Understanding Your ECM
By Bruce C. Mallinson
It’s been 19 years since the first computer-controlled electronic diesel engine for semi trucks has been released. These days, just about everything on the engine is monitored and controlled by the engine computer, also commonly referred to as the ECU (Electronic Control Unit) or ECM (Electronic Control Module). And each year, these electronics become more and more integrated in the truck. Just being good with a wrench doesn’t cut it anymore. Today’s technicians need to truly understand the electronics and the ECM.
Think of your truck’s ECM and its electrical system being similar in function to your body’s electrochemical nervous system. The ECM is the brain and can “feel” problems through its wires and nerve-like sensors. If sensors are the ECM’s nerves, then solenoids (including injector solenoids) can be thought of as the “muscles” that the ECM controls.
Sensors are designed to produce a specific range of either electrical resistance or voltage that changes with temperature, pressure or in the presence of an electromagnetic field. Each sensor typically makes a single signal circuit that feeds into a pin on the ECM. The ECM powers the sensor through a sensor supply and sometimes a sensor return circuit, and then monitors the sensor signal wire by watching the voltage range the sensor sends back. If the voltage drops too low or goes too high, the ECM will let you know by turning on a warning light. The ECM will tell you where to look by giving you a code that identifies a specific circuit and condition. Your brain does this as well, and will quickly let you know if you’re touching something that’s outside of your comfort range – like a hot exhaust stack.
Compared to your nervous system, an ECM is very dumb. Most ECMs have no way to verify what the truck is actually doing. The ECM is simply reading a voltage and making an assumption. Because of this, ECMs are easily fooled.
I once had an ECM tell me it was reading a turbo compressor outlet temperature of 1,600 degrees – while at idle! Remember, the ECM is just a machine. It didn’t actually know that the temperature was actually 1,600 degrees – it was only going by what voltage it received from what it thinks was its temperature sensor. When ECMs do crazy things, like read 1,600 degrees at idle, don’t assume the ECM is bad. There is a big difference between an ECM that is bad and an ECM that is simply being fooled. The ECM that is being fooled is doing its job correctly. What is not working correctly, in this case, is the electrical circuit or sensor the ECM is monitoring.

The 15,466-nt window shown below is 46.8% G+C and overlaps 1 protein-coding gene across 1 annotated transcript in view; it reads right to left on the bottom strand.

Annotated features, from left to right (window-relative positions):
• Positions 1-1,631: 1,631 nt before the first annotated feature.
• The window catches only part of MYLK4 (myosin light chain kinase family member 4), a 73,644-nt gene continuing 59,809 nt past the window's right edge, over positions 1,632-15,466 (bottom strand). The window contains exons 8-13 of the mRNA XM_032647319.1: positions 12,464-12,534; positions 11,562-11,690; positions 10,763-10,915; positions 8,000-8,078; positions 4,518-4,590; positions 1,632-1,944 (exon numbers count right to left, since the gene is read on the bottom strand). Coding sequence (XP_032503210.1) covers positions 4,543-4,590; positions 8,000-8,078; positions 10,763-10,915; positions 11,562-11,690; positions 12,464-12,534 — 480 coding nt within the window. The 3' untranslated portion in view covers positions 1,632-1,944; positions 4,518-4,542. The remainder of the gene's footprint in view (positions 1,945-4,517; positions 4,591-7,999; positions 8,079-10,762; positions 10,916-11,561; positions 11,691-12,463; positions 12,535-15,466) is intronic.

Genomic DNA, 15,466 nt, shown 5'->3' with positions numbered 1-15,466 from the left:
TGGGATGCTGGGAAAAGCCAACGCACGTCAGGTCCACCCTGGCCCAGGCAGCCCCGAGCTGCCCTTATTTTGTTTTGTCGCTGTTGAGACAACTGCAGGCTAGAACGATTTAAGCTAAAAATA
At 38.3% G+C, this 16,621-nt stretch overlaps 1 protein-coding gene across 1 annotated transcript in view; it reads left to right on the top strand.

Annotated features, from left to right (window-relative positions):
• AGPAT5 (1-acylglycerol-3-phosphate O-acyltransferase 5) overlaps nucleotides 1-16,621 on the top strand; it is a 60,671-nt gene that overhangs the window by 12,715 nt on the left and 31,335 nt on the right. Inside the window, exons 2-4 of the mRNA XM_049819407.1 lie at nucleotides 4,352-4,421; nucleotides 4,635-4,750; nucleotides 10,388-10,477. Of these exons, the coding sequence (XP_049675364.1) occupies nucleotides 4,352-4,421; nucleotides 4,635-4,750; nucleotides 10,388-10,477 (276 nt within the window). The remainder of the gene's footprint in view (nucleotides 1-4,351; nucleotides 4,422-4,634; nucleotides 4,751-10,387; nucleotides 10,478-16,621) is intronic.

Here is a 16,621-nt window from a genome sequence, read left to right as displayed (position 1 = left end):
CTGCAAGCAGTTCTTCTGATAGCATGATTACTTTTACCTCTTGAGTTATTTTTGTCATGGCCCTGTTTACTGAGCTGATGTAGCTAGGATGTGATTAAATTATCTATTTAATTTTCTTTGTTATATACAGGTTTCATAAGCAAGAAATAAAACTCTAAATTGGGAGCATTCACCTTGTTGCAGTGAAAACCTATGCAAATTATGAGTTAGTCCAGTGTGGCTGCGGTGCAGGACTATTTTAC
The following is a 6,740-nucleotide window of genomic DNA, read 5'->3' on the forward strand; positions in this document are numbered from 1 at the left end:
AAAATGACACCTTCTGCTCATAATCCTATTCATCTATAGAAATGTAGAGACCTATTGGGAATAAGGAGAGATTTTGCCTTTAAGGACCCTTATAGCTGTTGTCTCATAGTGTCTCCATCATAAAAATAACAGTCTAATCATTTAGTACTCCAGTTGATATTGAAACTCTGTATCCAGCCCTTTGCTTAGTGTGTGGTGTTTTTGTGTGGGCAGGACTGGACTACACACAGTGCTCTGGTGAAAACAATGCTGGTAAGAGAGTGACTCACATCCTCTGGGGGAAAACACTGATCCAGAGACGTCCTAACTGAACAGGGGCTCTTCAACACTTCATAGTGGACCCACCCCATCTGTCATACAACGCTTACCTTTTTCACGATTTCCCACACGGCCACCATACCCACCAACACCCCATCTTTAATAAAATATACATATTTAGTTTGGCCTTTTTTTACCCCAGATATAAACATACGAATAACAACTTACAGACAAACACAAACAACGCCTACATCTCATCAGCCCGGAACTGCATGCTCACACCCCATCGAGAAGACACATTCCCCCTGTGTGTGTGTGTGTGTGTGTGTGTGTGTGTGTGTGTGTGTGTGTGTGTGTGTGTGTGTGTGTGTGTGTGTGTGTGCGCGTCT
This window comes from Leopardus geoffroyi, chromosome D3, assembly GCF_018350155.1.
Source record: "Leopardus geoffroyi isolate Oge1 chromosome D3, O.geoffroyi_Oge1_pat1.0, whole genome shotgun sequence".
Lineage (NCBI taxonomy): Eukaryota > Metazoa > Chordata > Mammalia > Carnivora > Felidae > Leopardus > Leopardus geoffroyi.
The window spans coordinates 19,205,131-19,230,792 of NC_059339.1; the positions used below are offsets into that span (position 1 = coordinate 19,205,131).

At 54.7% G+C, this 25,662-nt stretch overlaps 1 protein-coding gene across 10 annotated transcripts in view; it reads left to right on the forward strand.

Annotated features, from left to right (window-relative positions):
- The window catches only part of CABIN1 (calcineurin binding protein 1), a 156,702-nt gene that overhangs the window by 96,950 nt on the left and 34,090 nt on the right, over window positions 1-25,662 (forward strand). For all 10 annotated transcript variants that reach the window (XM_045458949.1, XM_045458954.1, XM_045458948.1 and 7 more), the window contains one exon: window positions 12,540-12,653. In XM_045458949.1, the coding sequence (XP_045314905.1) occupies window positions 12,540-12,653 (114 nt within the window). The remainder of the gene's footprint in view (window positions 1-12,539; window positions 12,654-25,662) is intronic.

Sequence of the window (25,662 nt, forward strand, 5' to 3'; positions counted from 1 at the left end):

Among technicians in the trucking industry, the most widely misunderstood part of the truck is the ECM. As a result, the ECM has become a scapegoat for almost any problem the technician fails to identify. A mechanical problem that a technician fails to recognize (or recognizes but fails to fix properly) is often blamed on the ECM. I have had people blame the ECM for everything from bad valve timing to CB radio interference. Here is a hint: if there isn’t an electrical solenoid or sensor involved with the system having the problem, then the ECM has no control over that system and you’re barking up the wrong tree!
From time to time, ECMs do fail. ECMs have a limited lifespan. All ECMs have some sort of flash memory and, over the years, this memory will deteriorate and ECM-related circuits on the truck will fail. Also, some ECMs rely on a battery that powers the memory chip, and when the battery wears out, your ECM will soon fail. Sometimes you will get a “check engine light” and sometimes you won’t. However, the ECM will almost never leave you stranded. Once a problem begins to develop, you will have a warning, and then several days of driving time left to get to a shop. These batteries usually last about 10 to 12 years, but we recently had a 2005 Cat Acert in the shop and the ECM had failed. So, occasionally, they will fail before their time. This ECM was only six years old and needed to be replaced. Reprogramming an ECM that is about to fail or has other hardware problems is not the answer – it will not fix the issues.
In the trucking industry, technicians tend to take shortcuts when working on electrical problems. Instead of tracking down the source of the problem, many mechanics just start making assumptions and changing parts. It doesn’t matter whether the technician doesn’t understand how to diagnose an electrical problem or is just too lazy to do it – you are the one who’s buying the parts, so their assumptions end up costing you. These guys will typically tell you that the ECM, a sensor, a wiring harness or even an injector is faulty without bothering to test the part and verify that it has actually failed. These parts are expensive, and the technician telling you to replace these parts isn’t buying them – you are – so beware of any technician that doesn’t have a well-used multi meter sitting in his toolbox.
Electrical problems are not always easy to find – especially if they are intermittent. Some problems only show symptoms under a load, at a specific rpm or when it’s cold outside. Most intermittent electrical problems come and go with no observable reason at all. Thankfully, if your ECM does produce a “check engine light” it will log which circuit produced the problem, then you can find it. If a wire is severed or a sensor fails, the ECM only knows it’s getting zero volts back from the sensor. You may just have a dirty, loose, corroded, wet or filled with oil connector. To find out, you have to ohm out the circuit to find the break with a good old-fashioned multi meter. Diagnostic software won’t do this for you – a multi meter is the only way to be sure.
Heavy Vehicle Event Data Retrieval (HVEDR)
Electronics were introduced into heavy truck engines to control emissions, the powertrain, and monitor the status of engine operations. Some of the functions such as speed, rpm, throttle and brake status are directly applicable to the analysis and reconstruction of an accident.